This site is intended for health professionals only

Over half of shops ‘sell unsafe amount of paracetamol’

Experts have called for tougher checks on the sale of paracetamol and aspirin after research found over half of shops were willing to sell more than two packets at a time.

The mystery shopper experiment conducted across Shropshire and Staffordshire found that 57% of shops were willing to sell more than the MHRA-recommended maximum of two packets in one transaction, while 30% would sell an illegal amount of more than 100 tablets.

It also found nearly all shops – 98% – sold paracetamol alongside packets of paracetamol-containing flu remedies without explaining potential dangers to customers.

MHRA guidelines state that ‘no retailer should sell more than two packets of paracetamol (500mg) in one transaction’, with sales of 100 tablets or more considered against the law.

The research, published in the BMJ Open, comes as arund 90,000 cases of paracetamol overdose are reported each year in the UK, with research published last year finding that acute liver failure through painkiller overdosing is twice as common in the UK as in other European countries.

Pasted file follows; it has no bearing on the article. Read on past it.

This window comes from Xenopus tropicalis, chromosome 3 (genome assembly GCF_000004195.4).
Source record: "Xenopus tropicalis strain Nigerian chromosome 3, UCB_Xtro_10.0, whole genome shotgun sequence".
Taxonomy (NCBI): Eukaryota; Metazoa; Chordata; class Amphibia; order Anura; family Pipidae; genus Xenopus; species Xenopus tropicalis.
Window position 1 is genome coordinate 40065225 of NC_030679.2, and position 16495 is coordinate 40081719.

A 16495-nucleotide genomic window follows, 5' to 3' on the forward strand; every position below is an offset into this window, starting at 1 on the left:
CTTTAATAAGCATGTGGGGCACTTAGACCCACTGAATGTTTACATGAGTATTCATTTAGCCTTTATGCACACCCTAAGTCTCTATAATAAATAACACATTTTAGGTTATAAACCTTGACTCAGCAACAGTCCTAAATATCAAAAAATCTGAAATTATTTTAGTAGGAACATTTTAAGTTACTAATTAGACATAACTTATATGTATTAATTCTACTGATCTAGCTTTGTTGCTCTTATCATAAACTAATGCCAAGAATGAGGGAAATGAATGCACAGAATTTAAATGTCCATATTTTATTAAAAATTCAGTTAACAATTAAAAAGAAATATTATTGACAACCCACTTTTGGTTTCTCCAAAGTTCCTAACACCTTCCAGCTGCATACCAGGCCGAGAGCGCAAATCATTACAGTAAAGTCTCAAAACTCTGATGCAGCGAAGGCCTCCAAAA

The new study, concluded that ’widespread failure of over-the-counter regulation compromises public safety’, with reasons stated as ‘a lack of retail store staff education’ and ‘limited information given to consumers on packaging’.

It suggested that a logo could be introduced on packaging to alert consumers to dangers, alongside better regulation on sales.

The paper said: ’[S]ales of aspirin and paracetamol over the counter must be better regulated in the UK to ultimately reduce morbidity and mortality rates of deliberate and accidental overdoses.’

Commenting on the findings, study author Phillip Molloy, a medical student, said he was ’extremely shocked to find such widespread non-adherence to MHRA guidelines’.


Visit Pulse Reference for details on 140 symptoms, including easily searchable symptoms and categories, offering you a free platform to check symptoms and receive potential diagnoses during consultations.